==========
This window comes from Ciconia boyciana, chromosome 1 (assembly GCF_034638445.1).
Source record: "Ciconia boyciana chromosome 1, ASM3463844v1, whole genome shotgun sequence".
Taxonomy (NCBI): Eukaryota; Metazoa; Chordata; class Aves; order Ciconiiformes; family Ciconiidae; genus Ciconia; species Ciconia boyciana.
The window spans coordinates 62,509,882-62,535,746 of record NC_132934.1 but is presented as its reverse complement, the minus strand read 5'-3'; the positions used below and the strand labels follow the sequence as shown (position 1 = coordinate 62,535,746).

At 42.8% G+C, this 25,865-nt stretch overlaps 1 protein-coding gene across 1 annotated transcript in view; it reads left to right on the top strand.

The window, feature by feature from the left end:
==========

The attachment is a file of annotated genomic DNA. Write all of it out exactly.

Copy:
This window comes from Ciconia boyciana, chromosome 1 (assembly GCF_034638445.1).
Source record: "Ciconia boyciana chromosome 1, ASM3463844v1, whole genome shotgun sequence".
Taxonomy (NCBI): Eukaryota; Metazoa; Chordata; class Aves; order Ciconiiformes; family Ciconiidae; genus Ciconia; species Ciconia boyciana.
The window spans coordinates 62,509,882-62,535,746 of record NC_132934.1 but is presented as its reverse complement, the minus strand read 5'-3'; the positions used below and the strand labels follow the sequence as shown (position 1 = coordinate 62,535,746).

At 42.8% G+C, this 25,865-nt stretch overlaps 1 protein-coding gene across 1 annotated transcript in view; it reads left to right on the top strand.

The window, feature by feature from the left end: